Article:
multiple choice questions where they just guess. Critics might argue that multiple choice

standardized tests are better because they are graded by technology, and extended response

questions require human readers. However, students do better on standardized tests when it is

extended response because they have the chance to explain their answer and how they got it.

Multiple choice questions may be easier and faster to grade, but they do not provide the students

with the type of format and questions that would benefit the students.

There are many alternatives for standardized testing. Portfolios is an alternative that

would show how much a student has progressed. Teachers would keep track of their student’s

progress by putting papers, projects, tests, etc. in these portfolios. At the end of the school year,

the school district could send the portfolios to the state to be examined. Critics might argue that

this way of examining students and teachers is not good because it would take a lot of time for

the state to examine all of these portfolios. However, it would be better than standardized testing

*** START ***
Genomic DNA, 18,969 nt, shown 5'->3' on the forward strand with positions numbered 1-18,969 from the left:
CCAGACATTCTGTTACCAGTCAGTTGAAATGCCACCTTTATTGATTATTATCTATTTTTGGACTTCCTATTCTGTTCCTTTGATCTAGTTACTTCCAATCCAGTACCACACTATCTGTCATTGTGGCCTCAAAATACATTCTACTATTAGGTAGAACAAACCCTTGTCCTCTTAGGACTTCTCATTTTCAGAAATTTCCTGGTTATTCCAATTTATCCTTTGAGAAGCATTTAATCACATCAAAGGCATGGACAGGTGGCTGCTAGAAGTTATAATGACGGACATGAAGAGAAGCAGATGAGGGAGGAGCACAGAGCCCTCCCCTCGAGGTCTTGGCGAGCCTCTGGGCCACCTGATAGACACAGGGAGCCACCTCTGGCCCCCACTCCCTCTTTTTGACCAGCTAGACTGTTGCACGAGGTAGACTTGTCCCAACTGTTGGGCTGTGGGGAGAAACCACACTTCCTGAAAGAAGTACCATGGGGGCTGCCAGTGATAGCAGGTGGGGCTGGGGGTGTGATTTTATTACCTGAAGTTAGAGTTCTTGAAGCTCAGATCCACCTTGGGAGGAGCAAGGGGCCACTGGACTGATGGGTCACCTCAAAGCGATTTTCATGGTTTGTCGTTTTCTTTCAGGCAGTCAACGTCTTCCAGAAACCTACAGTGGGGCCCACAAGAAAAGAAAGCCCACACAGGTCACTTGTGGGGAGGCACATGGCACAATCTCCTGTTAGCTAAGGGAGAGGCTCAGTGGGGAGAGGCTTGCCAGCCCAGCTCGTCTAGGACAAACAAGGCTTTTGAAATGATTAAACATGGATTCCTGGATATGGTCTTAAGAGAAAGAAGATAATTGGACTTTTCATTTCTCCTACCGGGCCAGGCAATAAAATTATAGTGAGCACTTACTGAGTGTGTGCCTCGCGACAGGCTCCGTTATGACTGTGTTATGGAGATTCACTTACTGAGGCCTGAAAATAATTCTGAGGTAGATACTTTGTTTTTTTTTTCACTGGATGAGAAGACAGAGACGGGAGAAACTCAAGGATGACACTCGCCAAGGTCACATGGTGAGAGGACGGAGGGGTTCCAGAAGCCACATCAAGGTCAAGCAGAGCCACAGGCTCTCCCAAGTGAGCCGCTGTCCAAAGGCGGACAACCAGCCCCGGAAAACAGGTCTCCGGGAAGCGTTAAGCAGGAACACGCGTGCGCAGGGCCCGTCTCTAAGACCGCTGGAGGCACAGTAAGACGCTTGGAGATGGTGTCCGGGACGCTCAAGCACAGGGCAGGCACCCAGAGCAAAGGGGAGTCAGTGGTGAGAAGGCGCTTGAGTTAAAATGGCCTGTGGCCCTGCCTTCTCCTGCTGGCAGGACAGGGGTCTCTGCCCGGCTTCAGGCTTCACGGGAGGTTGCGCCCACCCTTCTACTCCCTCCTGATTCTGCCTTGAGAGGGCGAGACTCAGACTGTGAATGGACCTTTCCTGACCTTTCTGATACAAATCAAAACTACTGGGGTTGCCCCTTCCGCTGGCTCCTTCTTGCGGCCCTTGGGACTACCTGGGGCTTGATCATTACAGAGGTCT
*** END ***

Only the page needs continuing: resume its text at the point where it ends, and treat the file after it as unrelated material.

because it shows the students’ progress and how hard they have worked to get that far. Another

alternative would be pre-assessments and post assessments. Teachers would give a test at the

beginning of the year over what they would teach. These tests would see how much a student

already knows about the subject. Then, at the end of the year, the teachers would give them the
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same test. This would show the students’ progress throughout the year. It would also show how

well the teachers and schools are doing their jobs.

In conclusion, standardized tests should not be allowed because of the effects on students,

teachers, schools, the fact that they are unfair, and there are alternatives that would benefit the

students, teachers, and schools. Standardized tests are not an accurate measure of a student’s